Canadian Senate Hears Statement About the Farnsworth

On Tuesday, March 24, 2009, the Honorable Wilfred P. Moore, Q.C., LL. D., Senator from Nova Scotia, made a statement, to begin the sitting of the Canadian Senate, in tribute to Andrew Wyeth. His statement, which can be read in its entirety here, included the following passage about the Farnsworth Art Museum:
 
“Andrew Wyeth had a relationship with the Farnsworth Art Museum in Rockland, Maine that began in 1944. This jewel of the coast of Maine has standing exhibitions of paintings by Mr. Wyeth and his family, and the museum has mounted an exhibition in tribute to him, which is set to open on May 22. If any honorable senators are in the area, I urge them to view that exhibit; it will give your heart a lift.”
 
The entire statement reads:

Honourable senators. I rise today to speak about a celebrated American artist, the late Andrew Wyeth, who departed this life on January 16, 2009, at 91 years of age at his home in the village of Chadds Ford, Pennsylvania. He was the fifth child of Carolyn and Newell Convers Wyeth, the illustrator famously known for his work in the books Treasure Island, Robin Hood, The Last of the Mohicans, and Robinson Crusoe.
 
Andrew Wyeth also had a home in the small village of Cushing, Maine, and divided his time between there and Chadds Ford. In both places, he painted his family, friends and neigbours and the rural life that surrounded him, whether the farm settings of Pennsylvania or the maritime settings of Maine.
 
Andrew Wyeth first exhibited his watercolours in 1936. The following year, he sold out a one-man show in New York. He subsequently began working in egg tempera, and in 1948, he sold his painting Christina’s World to the Museum of Modern Art in New York for $1,800. That painting has become an American icon, like Grant Wood’s American Gothic and Whistler’s portrait of his mother, and it assured Mr. Wyeth’s fame as one of the great artists of the United States of America.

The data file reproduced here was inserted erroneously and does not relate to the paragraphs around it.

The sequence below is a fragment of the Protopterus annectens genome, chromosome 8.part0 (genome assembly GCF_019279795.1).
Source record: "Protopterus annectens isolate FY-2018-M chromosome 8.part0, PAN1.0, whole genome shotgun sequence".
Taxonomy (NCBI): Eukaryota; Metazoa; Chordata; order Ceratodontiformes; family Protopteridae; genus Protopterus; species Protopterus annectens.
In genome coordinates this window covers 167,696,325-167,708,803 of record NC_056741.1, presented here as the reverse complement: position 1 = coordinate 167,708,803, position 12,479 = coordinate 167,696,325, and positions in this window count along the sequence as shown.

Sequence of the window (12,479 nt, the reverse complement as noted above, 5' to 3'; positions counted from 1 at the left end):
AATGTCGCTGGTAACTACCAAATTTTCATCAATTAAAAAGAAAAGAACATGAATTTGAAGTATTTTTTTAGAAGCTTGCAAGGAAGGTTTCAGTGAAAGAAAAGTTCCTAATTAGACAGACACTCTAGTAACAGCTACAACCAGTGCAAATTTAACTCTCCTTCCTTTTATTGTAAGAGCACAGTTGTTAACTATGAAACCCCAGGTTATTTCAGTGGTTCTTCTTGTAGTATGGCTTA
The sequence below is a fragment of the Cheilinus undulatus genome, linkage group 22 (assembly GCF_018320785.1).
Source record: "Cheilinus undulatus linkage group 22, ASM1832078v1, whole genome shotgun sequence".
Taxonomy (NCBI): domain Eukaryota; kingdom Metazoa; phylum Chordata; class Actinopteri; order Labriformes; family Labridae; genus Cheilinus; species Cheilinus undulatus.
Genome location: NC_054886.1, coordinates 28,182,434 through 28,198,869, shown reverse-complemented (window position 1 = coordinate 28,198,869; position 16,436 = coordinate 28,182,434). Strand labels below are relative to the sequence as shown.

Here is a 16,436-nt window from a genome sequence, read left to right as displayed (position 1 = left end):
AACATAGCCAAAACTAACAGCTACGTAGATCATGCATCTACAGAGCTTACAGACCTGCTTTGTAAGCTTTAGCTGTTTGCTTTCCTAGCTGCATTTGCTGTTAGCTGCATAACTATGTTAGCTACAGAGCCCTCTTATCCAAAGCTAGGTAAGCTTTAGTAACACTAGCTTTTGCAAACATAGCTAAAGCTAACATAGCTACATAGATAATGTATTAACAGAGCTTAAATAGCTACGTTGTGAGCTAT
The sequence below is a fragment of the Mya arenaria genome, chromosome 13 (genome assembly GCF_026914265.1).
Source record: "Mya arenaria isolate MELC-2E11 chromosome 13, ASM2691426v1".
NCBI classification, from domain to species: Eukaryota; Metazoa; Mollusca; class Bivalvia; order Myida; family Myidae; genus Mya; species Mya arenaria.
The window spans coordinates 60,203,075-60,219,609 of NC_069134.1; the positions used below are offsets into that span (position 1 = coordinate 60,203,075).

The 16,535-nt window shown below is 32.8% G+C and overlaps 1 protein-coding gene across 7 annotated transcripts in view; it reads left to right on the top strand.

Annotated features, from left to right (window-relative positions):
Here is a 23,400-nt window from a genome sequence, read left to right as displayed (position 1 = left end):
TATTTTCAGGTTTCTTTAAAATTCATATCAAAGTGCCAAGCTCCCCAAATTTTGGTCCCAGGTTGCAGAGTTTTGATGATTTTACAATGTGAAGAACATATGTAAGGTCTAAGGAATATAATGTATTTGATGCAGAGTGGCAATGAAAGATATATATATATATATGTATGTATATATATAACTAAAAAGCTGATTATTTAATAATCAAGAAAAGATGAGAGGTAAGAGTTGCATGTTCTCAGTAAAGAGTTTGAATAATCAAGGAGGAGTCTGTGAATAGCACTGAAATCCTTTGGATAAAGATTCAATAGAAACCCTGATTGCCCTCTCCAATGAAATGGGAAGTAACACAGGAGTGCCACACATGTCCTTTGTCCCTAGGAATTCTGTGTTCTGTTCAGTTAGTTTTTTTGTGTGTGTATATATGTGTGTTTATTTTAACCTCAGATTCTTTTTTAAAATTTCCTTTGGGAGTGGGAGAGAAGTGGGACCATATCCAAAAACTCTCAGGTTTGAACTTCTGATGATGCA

Mr. Wyeth was one of the most popular artists in the history of American art. At the same time, he was targeted by critics. His realist renderings of rugged rural life sparked endless debate about the nature of modern art. Regardless of his critics, Mr. Wyeth painted where he lived. He painted the things that held meaning for him.
 
In the words of a longtime friend and noted photographer, Peter Ralston, Andrew Wyeth “… was incredibly generous, intensely private. He didn’t want the world bothering him. Yet nobody loved a good time more than Andy. He could tell stories with the best of them. He was a great, elegant, powerful combination of contrasts.”
 
Andrew Wyeth had a relationship with the Farnsworth Art Museum in Rockland, Maine that began in 1944. This jewel of the coast of Maine has standing exhibitions of paintings by Mr. Wyeth and his family, and the museum has mounted an exhibition in tribute to him, which is set to open on May 22. If any honorable senators are in the area, I urge them to view that exhibit; it will give your heart a lift.
 
Mr. Wyeth’s earthly remains are buried in a modest seaside cemetery on Hawthorne Point in Cushing and next to Christina Olson, the physically challenged lady who was the subject of his iconic painting Christina’s World.
 
We express our deepest sympathy to his wife, Betsy, his sons, Nicolas, and Jamie, who is a renowned painter, and his extended family in Chadds Ford and Cushing.
 
Andrew Wyeth. Photo by Peter Ralston